Thanks Adam Moore for hosting our website, fixing it when it was broken, and being a generally awesome-chill guy and a fine, upstanding gentleman and a good friend.

Last – but certainly most – we thank you, Jon A. Slater III, for your dedication to your friends. You were supportive and enthusiastic the first time we told you about our plan. Thank you for offering to drive a support car for us before we ever took a step. Thank you for calling us every week and asking if we needed help. Thank you for promising that when the day came and we called on you to help, you would buy a plane ticket and be there.

Thank you for keeping your word.

Jon and Brown at the big finish in Long Beach. Photo courtesy of Justin Rudd.

Thank you for quitting your job and giving up your apartment and your cushy California life to live out of a car for five months. Thank you for being our friend, lifeline, one-man support team, dog wrangler, and Grace’s personal limousine driver. You sacrificed a lot to help us, and we know that this trip was a challenge for everyone. Relationships have been thoroughly tested, and it’s safe to say that we made it to the Pacific with a stronger friendship because of it. You are Family. You always have been. We love you. So we got you this to remember us by:

Dusty Rhodes lives on!

A gift you can never lose, because it’s all up in your skin. Dusty Rhodes: Deer. Hood ornament. Mascot. Wayfarer.

Jon, It takes a true friend to do what you did for us. It also takes a true friend to accept a tattoo that I drew as a gift. We have said it many times, but Jon: Nobody else could have done what you did. Truly, deeply, humbly: Thank You.

This Walk was many things – a charitable project, a wild and reckless dream, a personal challenge, a vision quest – but perhaps most importantly, this Walk was a work of Art. This was a performance, meant to uplift and inspire and illuminate you, us – We. Everyone that we met along the way, and everyone who followed from afar, helped to make this project a success. Each person who treated us well has become a point of inspiration to people who hear our story. We have all been working together on this collaborative work of Social Sculpture. Every day, we all leave our marks on the world around us in they way we treat others, the ideas and innovations that we create, the things that we give and the things that we take. We are all artists, creating society together.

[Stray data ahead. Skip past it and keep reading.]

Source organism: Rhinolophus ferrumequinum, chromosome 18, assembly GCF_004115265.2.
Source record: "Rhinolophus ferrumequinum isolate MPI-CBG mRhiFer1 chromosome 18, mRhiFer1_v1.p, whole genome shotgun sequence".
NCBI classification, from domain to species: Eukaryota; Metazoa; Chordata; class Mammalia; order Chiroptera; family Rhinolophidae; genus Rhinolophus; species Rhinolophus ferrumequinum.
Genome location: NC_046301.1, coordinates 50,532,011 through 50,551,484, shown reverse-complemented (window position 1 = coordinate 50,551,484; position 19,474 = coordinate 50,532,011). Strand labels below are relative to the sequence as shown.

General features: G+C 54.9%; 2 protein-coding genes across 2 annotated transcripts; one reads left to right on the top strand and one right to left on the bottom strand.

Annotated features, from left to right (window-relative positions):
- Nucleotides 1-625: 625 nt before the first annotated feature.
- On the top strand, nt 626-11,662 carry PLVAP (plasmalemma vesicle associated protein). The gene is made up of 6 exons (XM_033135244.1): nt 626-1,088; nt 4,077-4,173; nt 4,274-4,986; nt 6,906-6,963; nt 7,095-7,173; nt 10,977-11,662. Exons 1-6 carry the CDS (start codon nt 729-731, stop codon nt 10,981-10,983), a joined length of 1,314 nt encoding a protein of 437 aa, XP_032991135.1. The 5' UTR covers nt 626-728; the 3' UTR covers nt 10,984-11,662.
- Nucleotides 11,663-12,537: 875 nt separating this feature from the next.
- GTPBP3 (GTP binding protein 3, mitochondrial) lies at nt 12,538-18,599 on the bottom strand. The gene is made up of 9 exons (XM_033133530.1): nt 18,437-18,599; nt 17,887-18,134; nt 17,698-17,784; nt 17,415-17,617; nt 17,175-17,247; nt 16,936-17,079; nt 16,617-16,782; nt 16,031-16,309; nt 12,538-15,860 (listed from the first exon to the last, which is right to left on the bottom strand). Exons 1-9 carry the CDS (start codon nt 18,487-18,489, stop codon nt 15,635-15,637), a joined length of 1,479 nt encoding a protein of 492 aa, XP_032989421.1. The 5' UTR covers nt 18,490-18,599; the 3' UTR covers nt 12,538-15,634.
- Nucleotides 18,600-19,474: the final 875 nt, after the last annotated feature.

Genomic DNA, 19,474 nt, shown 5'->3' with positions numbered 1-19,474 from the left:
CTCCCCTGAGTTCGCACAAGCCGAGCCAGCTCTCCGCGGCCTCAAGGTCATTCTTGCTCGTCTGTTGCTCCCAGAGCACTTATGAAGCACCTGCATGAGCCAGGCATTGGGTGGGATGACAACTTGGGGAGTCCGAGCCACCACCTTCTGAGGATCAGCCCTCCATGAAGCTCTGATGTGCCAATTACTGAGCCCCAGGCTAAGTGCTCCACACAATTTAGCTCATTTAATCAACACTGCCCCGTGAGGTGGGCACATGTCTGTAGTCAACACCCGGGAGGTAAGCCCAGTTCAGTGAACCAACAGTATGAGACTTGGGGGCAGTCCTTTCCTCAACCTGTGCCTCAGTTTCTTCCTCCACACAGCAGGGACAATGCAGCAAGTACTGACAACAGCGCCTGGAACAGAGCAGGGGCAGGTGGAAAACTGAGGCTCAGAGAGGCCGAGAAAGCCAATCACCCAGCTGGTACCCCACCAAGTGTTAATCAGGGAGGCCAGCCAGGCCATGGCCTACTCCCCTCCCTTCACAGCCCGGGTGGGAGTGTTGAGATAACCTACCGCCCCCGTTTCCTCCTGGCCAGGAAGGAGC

I still feel that I am at a loss for words, or thoughts, really, to adequately express how I feel about the Walk coming to an end. I am happy, but I am a lot more sad than I expected to be. My physical body is here, tired, hungry, strangely energetic; my mind is elsewhere, scouring the deep folds of my brain for details and clues from my memories of the walk, trying to make sense of this whole deal and categorize the experience into smaller, orderly bits of information that are more easily processed.

photo courtesy of Justin Rudd.

Before the Walk, there was great anticipation of the Walk. That anticipation built to a beginning – the moment where we stood out on the Atlantic coast, feeling small and overwhelmed and panicked. And we just fell into it, and started walking, and it seemed impossible but I’ll be damned if we didn’t get a little further west with every step. Those first few hundred miles seemed to take forever – a lifetime and continent ago – and we dragged and ached and had very little time to question the Walk. We were fully immersed in the process of learning a new way to live, and figuring out what the new priorities in our days were, and popping blisters – and it was all just so new.

this is what the final route looked like

And somehow…here we stand. Walk completed. We have walked across a continent. Transcontinental. A journey that seemed impossibly long, like it would take years of our lives or longer, now behind us. The whole experience passed so quickly, slipping through our lives like a daydream. Even now, so fresh from the end of the road, remembering the Walk is like trying to hold onto fine sand. The details just slip through my grasp, the timeline becomes transient and confused, and the whole thing could have easily been a dream. It is already filed away in the neural strands of memory, fading fast in the rearview, rocketing away on the road to Time Passed.